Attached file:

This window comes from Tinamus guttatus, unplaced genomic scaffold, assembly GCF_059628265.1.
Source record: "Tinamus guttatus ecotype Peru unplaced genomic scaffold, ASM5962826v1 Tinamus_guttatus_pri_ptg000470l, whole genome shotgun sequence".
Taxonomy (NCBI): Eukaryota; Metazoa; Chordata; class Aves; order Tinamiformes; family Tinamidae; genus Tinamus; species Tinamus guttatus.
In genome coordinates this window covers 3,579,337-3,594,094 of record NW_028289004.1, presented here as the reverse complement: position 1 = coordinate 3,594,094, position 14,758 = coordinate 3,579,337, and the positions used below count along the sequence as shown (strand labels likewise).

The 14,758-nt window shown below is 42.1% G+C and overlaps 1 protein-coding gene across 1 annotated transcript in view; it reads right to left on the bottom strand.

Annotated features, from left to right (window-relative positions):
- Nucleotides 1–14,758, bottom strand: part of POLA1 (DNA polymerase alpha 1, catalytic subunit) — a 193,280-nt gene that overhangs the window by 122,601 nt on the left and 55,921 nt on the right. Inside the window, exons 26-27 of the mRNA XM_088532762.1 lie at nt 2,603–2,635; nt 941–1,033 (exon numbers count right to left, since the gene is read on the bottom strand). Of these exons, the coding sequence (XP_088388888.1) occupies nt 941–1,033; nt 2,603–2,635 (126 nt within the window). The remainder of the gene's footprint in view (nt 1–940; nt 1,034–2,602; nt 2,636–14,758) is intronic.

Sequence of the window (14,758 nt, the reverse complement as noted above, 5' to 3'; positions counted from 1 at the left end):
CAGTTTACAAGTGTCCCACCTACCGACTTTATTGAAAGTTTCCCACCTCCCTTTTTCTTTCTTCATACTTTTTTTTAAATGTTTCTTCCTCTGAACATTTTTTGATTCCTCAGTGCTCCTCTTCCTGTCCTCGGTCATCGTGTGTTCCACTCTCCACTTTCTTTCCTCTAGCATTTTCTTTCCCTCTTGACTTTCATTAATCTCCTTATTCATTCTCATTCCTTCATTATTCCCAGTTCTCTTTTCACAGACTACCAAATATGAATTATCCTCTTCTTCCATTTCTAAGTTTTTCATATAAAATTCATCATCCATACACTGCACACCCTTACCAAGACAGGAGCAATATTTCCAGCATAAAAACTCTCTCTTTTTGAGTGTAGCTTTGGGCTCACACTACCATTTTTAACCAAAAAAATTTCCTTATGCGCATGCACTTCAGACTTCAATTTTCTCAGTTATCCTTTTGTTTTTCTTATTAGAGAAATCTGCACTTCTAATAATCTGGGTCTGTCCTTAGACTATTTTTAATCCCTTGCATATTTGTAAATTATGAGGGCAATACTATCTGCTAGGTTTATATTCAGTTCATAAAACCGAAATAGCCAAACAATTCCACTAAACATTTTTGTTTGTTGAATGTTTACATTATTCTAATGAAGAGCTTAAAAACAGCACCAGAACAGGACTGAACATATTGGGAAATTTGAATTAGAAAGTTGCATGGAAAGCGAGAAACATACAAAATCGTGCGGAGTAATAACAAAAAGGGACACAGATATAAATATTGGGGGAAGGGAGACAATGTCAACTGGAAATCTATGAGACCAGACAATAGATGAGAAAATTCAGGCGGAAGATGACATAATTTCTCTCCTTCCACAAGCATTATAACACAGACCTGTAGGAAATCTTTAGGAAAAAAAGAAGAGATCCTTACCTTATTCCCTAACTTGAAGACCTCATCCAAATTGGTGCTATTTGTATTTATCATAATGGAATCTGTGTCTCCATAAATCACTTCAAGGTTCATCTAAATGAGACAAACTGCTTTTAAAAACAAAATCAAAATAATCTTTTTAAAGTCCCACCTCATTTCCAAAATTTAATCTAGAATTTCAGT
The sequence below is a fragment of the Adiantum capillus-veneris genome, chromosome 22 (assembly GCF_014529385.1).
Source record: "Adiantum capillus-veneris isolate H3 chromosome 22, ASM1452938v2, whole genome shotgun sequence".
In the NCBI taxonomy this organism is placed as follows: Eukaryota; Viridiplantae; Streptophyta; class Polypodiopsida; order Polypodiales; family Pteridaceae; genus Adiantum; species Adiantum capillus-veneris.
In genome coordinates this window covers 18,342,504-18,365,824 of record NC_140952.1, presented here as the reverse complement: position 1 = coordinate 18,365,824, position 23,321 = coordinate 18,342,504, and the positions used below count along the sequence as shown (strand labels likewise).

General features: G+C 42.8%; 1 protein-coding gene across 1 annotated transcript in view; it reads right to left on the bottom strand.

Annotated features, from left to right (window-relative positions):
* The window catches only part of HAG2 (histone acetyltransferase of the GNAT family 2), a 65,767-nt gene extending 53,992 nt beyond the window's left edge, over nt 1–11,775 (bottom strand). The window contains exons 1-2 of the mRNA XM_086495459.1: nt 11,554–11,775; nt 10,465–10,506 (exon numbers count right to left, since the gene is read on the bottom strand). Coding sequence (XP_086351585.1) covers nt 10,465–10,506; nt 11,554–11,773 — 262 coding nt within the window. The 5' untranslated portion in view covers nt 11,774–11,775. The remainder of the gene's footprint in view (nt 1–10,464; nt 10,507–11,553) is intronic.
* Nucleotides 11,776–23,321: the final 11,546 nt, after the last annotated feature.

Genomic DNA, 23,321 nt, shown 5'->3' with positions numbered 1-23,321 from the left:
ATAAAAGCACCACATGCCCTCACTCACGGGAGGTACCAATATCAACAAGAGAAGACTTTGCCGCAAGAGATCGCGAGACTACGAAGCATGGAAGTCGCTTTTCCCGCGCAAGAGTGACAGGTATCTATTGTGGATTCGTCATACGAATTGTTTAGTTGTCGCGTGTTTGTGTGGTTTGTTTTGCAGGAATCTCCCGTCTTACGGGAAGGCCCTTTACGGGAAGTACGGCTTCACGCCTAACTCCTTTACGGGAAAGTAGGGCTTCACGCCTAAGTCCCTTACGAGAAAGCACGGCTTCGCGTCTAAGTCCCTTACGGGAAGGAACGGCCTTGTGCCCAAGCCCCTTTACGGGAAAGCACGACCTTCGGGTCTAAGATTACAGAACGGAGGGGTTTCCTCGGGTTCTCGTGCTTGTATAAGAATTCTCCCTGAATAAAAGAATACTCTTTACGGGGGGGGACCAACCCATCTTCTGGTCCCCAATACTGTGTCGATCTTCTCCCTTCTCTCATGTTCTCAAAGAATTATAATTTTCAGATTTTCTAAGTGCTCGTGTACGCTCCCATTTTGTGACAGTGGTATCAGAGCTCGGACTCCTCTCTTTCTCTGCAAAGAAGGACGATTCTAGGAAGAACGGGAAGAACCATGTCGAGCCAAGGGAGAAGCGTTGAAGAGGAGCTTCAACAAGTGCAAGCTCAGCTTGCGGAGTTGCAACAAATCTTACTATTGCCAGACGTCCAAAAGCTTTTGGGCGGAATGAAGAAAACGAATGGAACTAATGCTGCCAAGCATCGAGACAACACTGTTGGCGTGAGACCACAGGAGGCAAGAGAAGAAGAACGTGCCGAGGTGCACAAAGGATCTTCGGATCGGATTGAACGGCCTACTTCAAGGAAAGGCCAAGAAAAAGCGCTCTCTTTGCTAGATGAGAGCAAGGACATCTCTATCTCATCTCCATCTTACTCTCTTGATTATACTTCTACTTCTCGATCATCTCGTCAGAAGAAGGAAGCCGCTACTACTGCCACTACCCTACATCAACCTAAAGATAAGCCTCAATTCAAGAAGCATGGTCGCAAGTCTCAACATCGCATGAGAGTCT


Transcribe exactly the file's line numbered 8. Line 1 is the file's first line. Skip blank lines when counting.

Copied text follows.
Sequence of the window (14,758 nt, the reverse complement as noted above, 5' to 3'; positions counted from 1 at the left end):